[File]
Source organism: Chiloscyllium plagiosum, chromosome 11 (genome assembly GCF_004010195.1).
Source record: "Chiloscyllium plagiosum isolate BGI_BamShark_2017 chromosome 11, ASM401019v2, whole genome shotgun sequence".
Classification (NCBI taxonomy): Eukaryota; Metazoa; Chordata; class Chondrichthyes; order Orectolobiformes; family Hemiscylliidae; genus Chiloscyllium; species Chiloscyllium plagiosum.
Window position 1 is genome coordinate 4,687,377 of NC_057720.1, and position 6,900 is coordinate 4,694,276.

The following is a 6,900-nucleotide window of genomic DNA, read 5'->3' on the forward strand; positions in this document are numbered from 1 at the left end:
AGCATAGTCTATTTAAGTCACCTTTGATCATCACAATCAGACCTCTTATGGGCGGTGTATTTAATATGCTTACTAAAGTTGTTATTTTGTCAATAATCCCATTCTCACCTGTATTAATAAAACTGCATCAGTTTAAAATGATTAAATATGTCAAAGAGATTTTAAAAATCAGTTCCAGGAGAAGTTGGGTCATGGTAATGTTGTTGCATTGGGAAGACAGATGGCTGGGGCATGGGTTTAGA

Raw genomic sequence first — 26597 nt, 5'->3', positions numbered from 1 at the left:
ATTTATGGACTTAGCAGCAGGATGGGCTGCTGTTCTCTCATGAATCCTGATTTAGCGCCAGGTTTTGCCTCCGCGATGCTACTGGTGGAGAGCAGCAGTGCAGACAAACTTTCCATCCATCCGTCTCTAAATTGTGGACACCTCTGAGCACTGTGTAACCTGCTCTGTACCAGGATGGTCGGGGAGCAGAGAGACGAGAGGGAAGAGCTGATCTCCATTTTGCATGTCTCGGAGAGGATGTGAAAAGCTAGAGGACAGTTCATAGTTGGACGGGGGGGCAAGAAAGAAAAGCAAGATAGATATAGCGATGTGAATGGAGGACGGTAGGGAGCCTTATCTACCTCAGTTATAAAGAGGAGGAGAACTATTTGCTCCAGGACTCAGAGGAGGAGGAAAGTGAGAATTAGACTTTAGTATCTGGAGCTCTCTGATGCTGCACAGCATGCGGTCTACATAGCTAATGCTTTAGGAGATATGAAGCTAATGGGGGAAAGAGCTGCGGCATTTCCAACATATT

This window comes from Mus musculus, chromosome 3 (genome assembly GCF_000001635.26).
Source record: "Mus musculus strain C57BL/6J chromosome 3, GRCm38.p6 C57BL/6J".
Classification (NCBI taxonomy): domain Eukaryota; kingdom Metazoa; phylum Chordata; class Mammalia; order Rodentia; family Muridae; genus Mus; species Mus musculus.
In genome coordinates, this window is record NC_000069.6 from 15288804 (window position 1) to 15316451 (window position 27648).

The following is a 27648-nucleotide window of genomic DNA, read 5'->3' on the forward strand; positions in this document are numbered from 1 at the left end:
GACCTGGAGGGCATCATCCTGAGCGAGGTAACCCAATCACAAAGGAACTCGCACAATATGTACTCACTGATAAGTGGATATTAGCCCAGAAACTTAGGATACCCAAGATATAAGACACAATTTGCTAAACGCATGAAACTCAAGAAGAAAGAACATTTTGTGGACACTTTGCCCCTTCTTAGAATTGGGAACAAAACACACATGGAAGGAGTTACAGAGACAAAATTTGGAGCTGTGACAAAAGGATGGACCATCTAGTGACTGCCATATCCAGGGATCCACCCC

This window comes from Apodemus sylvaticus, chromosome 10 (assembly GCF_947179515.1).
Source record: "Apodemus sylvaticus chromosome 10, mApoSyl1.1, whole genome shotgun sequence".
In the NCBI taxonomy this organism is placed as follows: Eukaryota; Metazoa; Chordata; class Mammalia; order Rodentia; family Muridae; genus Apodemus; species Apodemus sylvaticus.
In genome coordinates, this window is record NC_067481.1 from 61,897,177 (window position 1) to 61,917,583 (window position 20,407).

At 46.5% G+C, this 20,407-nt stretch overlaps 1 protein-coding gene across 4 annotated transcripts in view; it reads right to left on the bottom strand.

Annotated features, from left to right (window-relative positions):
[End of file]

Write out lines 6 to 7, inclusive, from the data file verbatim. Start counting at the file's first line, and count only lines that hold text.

AGCATAGTCTATTTAAGTCACCTTTGATCATCACAATCAGACCTCTTATGGGCGGTGTATTTAATATGCTTACTAAAGTTGTTATTTTGTCAATAATCCCATTCTCACCTGTATTAATAAAACTGCATCAGTTTAAAATGATTAAATATGTCAAAGAGATTTTAAAAATCAGTTCCAGGAGAAGTTGGGTCATGGTAATGTTGTTGCATTGGGAAGACAGATGGCTGGGGCATGGGTTTAGA

Raw genomic sequence first — 26597 nt, 5'->3', positions numbered from 1 at the left: